Toughie 328

Toughie No 328 by MynoT

Weights and Measures

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BD Rating – Difficulty ****Enjoyment **

I can’t pretend that I enjoyed this puzzle very much. In fact it was a bit of a slog with a fair few obscure words and not many laughs. You may, of course, disagree – we’d love to get a comment with your views.

Across Clues

7a  Office worker’s god is London lawyer (7)
{TEMPLAR} – put together a temporary office worker and LAR (Roman household god) to get a lawyer with chambers in the Temple in London.

8a  Stop a lecturer that’s 100kg (7)
{QUINTAL} – a word which used to mean a hundredweight (112 lbs) but now means 100kg is formed from an organ stop followed by A L(ecturer).

10a  Sun could be normal in unusually hot tropical period (5,5)
{SOLAR MONTH} – we have to start with S(un) and follow this with an anagram (could be) of NORMAL inside a second anagram (unusually) of HOT. We end up with one-twelfth of a tropical (or astronomical) year.

11a  In Europe count a king among the Spanish (4)
{EARL} – a British nobleman of equivalent rank to a European count is made by putting A R(ex) inside the Spanish definite article.

12a  Example of ancient bit of sculpture destroyed (8 )
{INSTANCE} – an anagram (destroyed) of ANCIENT and S (bit of S(culpture)).

14a  In old uniform spirit is motive force (6)
{ENGINE} – put the sort of spirit that comes in a glass inside ENE (an old way of spelling e’en or even, meaning uniform).

15a  Support in election resolved into merrymaking (11)
{CELEBRATION} – put BRA (support) inside an anagram (resolved) of ELECTION.

19a  By fifty-one lakes in France we’ll gather them in spring, perhaps (6)
{LILACS} – start with the Roman numerals for fifty-one and attach the French word for lakes to get what Ivor Novello wrote about gathering in the Spring. Here’s an unorthodox version of his song:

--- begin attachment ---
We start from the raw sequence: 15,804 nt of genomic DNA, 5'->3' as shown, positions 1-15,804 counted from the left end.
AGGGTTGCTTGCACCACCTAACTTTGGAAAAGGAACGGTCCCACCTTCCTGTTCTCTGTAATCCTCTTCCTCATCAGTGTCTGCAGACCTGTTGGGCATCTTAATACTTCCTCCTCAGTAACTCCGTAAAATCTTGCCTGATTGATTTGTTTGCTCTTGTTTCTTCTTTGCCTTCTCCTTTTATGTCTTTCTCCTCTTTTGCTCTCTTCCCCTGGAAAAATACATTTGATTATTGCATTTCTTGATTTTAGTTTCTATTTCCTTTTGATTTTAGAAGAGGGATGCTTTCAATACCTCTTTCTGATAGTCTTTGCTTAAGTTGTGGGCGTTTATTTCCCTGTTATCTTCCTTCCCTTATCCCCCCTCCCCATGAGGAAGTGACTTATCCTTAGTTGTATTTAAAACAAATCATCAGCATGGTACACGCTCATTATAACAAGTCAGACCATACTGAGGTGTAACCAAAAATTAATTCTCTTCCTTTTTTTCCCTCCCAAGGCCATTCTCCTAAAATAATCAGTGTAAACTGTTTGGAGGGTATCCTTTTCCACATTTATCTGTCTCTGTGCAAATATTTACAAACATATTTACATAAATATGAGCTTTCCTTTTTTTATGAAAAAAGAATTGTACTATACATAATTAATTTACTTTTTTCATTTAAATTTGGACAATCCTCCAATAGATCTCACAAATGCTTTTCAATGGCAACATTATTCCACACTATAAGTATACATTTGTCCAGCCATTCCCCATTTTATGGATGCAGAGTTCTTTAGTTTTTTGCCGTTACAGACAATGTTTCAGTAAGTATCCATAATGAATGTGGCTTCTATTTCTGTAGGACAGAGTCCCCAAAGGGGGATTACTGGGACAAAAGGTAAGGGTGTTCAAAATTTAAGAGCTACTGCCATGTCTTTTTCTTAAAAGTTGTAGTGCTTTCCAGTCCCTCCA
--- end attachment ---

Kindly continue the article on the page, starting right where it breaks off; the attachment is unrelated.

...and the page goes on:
20a  Flourishes of Bulgarian kings having no right to consume port (8 )
{CADENZAS} – Bulgarian kings were called Czars. Remove the R (no right) and put a Middle Eastern port inside (to consume) to get virtuoso passages or flourishes by a solo instrument or voice.

22a  Frigid leman somewhat vain (4)
{IDLE} – a word meaning vain is hidden (somewhat) in the clue.

23a  Mark one who galloped from Ghent to Aix (10)
{EVANGELIST} – the answer is someone who brings good news and this applies both to the writer of the second Gospel (Mark) and one of the horsemen who brought good news from Ghent to Aix in Browning’s poem.

25a  Time in French city for apples (7)
{RENNETS} – put T(ime) inside the name of the capital city of the region of Brittany to get some old varieties of apple.

26a  Bait and handle contemptible creature (7)
{LUGWORM} – something used as fishing bait is a charade of LUG (handle) and a worthless, contemptible creature.

Down Clues

1d  Famous woman taking two drugs (7)
{HEROINE} – a charade of two drugs produces a brave and admired woman.

2d  Homer had several. Elephant has one (4)
{EPHA} – a homer is a Hebrew dry measure, equal to ten of what appears once in elEPHAnt.

3d  Charlie’s design on one member of group like alligators (6)
{CAIMAN} – an alternative spelling for a crocodilian animal, similar to alligators, which is native to Central and South America. Start with C (Charlie, radio code letter) and add a synonym for design or purpose and AN (one).

4d  Most reedy attempts in groove (8 )
{RUSHIEST} – put attempts (to try to win a coconut, for example) inside RUT (groove) to get a very unlikely-sounding superlative meaning most full of reeds. I’ve no idea what the surface reading is trying to convey.

5d  Take in petticoat, being insufficiently developed (10)
{UNDERGROWN} – put R (take) inside the type of garment that a petticoat is to get an adjective meaning developed less than normal.